In the first part of the book, Misaki and Kirara, along with the other first-year maids, get that most important of things – their first paycheck. It’s tradition that part of that check should go to their mistress, but it’s up to them to figure out what the perfect present would be. After this, there’s rumors of a ghost on campus, and the student council president is trying to see what’s really going on, though it’s Misaki who has already worked things out. All of this is going on, of course, while Misaki and Kirara are still trying to learn how to be the best maids out there, and realizing they still have a LONG way to go. Especially if they want to compare themselves to Sara, whose mistress, who had been in England, is finally arriving to join the school. Will she upend the salon system? Or just create chaos? Probably, it’s that kind of series, but I expect all will work out in the end.

My favorite parts of the book are when you’re able to spot the tongue lodged firmly in the author’s cheek. Sometimes this is obvious because Misaki, our “common sense” character, points it out, such as student council president Angelica pulling a map of the campus out from between her breasts. And sometimes it’s obvious simply because it’s too ridiculous not to giggle. Sara’s past is tragic, but it’s tragic in a “Little Match Girl” sort of way that makes the denouement that much funnier. I’m amazed Sakura didn’t find her abandoned in a box with dog ears on her head. And sometimes the ridiculousness is actually a plot point, such as Sara’s “very English” mistress being named Sakura, which is noted by the characters but which we might have to wait till next time to actually figure out why.

Next time promises a 3-way Salon War – at least- and, I suspect, will have a lot more of Sakura and Sara, a relationship I can see going in several direction. Still, this was an excellent volume in the series, if only as I made it through the entire book without wanting to kill Kirara with my laser eye beams. Also, thanks must go to Angelica, for adding another common yuri trope the the overflowing stack already on the table.

Girls Kingdom, Vol. 2

By Nayo and Shio Sakura. Released in Japan by GL Bunko. Released in North America by J-Novel Club. Translated by Philip Reuben.

For those of you who sighed with relief when Kirara got her heart’s desire at the end of the last volume of Girls Kingdom, hoping that now she would be a normal character that would not make you want to throw yourself out the nearest window whenever she appeared on the page, well, I have some bad news for you. Turns out that’s just her, and everything she does is designed to make us cringe and cringe hard. Honestly, it’s almost a relief when, several times in this book, she’s left at the mercy of the twin Ayakas, who are of course also terrible but they are terrible in a far more acceptable yuri light novel way. Fortunately, Kirara is not the focus of this book, it’s still Misaki, who remains a great protagonist, desiring to improve herself in the present while, admittedly, having very little regard about her future. Which, again, contrasts her with everyone else in this school whose entire purpose she was completely ignorant of when she applied.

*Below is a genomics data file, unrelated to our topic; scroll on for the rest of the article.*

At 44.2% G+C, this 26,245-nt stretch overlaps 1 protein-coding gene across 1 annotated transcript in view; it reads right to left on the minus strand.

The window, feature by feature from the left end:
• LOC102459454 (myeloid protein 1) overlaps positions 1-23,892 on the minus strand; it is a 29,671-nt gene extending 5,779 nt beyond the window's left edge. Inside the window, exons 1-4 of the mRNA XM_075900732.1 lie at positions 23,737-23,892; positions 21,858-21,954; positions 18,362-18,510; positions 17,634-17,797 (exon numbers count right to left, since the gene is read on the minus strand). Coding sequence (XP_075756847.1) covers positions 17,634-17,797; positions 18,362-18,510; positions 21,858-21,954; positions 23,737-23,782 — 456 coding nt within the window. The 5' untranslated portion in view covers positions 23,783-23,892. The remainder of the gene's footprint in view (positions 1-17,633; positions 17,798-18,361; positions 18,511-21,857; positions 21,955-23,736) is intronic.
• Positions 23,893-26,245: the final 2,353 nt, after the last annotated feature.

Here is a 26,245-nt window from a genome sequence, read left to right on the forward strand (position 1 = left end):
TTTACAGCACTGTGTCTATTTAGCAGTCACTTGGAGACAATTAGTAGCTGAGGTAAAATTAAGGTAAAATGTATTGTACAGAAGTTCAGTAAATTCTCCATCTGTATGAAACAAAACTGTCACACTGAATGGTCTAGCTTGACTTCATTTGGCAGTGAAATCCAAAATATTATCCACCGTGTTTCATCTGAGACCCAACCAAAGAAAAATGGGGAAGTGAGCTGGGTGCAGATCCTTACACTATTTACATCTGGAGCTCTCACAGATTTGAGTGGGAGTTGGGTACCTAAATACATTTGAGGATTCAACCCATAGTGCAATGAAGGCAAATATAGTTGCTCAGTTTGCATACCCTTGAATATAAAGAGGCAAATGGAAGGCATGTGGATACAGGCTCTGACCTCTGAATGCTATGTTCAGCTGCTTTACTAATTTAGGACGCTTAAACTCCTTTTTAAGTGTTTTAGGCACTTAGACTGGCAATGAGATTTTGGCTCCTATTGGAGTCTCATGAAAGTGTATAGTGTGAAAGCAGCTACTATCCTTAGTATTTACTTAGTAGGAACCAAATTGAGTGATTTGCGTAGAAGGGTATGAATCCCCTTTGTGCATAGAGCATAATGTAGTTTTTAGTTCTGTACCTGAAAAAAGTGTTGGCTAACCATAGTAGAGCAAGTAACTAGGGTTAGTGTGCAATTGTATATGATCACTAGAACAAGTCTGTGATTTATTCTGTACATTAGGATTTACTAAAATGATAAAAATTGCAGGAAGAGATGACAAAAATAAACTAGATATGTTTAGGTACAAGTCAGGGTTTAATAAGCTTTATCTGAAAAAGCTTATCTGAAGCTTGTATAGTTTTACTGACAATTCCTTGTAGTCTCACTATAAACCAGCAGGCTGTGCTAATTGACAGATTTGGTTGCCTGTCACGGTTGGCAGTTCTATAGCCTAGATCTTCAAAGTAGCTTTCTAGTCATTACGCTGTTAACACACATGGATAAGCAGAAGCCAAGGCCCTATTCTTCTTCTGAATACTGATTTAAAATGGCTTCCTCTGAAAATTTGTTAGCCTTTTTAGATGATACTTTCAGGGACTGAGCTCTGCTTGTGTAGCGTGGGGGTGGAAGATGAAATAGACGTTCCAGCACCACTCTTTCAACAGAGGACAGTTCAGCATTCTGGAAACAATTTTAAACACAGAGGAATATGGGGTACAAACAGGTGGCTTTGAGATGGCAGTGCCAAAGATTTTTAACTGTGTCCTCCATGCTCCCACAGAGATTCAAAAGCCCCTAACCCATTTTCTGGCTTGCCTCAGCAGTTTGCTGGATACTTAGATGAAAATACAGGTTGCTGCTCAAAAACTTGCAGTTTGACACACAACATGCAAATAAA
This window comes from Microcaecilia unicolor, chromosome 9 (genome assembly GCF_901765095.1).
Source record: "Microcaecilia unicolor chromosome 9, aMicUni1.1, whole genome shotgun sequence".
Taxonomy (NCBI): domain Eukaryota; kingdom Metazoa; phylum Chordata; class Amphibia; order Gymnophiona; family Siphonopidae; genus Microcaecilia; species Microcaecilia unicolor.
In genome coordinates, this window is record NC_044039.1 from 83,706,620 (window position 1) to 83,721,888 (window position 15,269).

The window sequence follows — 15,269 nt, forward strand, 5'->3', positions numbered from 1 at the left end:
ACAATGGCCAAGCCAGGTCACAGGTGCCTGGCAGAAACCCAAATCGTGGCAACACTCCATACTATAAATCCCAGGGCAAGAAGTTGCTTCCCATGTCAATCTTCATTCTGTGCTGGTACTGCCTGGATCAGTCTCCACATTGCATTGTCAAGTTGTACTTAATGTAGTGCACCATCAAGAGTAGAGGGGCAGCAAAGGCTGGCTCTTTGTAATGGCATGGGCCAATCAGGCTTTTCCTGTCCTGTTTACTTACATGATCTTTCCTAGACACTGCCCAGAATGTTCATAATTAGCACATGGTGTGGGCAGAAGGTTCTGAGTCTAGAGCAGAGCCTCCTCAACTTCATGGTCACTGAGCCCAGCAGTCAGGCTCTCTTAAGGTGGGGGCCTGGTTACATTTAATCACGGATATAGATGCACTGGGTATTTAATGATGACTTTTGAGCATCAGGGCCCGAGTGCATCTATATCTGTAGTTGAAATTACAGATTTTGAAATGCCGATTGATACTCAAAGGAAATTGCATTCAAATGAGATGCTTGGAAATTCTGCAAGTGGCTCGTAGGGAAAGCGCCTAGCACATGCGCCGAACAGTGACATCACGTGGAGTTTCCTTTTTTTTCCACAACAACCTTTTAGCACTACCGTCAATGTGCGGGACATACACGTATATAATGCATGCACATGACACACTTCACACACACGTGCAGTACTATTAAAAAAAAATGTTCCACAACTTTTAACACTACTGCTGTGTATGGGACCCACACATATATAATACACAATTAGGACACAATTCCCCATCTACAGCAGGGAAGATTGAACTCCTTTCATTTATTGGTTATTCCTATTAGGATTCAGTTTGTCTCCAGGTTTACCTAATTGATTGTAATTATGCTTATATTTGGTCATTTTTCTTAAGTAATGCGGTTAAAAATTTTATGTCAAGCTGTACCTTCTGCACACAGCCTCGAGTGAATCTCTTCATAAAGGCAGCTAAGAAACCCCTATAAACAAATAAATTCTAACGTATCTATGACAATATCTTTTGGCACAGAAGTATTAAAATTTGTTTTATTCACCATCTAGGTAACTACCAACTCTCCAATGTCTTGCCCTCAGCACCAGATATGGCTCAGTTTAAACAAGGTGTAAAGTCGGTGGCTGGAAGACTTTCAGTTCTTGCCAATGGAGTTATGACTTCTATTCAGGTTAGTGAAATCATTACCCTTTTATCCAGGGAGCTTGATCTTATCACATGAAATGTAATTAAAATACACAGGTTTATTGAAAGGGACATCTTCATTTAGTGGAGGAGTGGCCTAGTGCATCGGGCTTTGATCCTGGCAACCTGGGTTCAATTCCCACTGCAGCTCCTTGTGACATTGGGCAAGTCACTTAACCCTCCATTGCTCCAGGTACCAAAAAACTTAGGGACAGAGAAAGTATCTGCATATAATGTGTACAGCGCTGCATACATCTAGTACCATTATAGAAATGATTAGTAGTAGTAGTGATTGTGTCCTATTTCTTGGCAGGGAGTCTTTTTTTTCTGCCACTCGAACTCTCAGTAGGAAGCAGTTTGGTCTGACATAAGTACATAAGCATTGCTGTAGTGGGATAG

After a prologue where our newly minted maids make a grand tour of all the other hot spots on campus, which is good in that it gives up a quick character sketch of most of the cast but also leans a bit TOO hard on the wacky side, the story essentially has two main plotlines. The first involves Kirira’s mistress Kagura, who plans to start a sporting goods store after graduation, and her desire to have the school’s star volleyball player, Minako (yes, it went there – she even has a ribbon in her hair. No talking cats, though) promote the company. Minako, though, already has an agreement with a mom-and-pop store, and is stubborn about dropping it. The other story involves the restaurant we saw in the first book, which is always empty and gets few return customers. What are Erisu and her admittedly eccentric and goofy staff doing wrong?

Kirara only features in the Kagura plot, mostly out of desperation to get promoted as soon as possible, and drags Misaki along with her. Fortunately, the bulk of the book is still reflected through Misaki, a decidedly non-rich girl (her backstory helps make more sense of the whole “I saw there was free room and board so did not bother to check why” phenomenon) who provides sensible solutions to problems. She is the sort who, when told she is doing something wrong, does not furiously deny it or sink into depression, but thinks hard about how to fix that. She works well with Himeko, a young lady who has to have her own thinking process explained to her multiple times. The yuri here is still mostly on the MariMite level, though I doubt Yumi and Sachiko ever bathed together as much as Misaki and Himeko do. There’s even a side story towards the end of the book about two other residents of the Sky Salon who I would go so far as to call an actual couple.

So, one frustrating character, but overall I still quite enjoy this series, which knows what its audience wants and delivers it with all the subtlety of a pie to the face. But it’s tasty pie.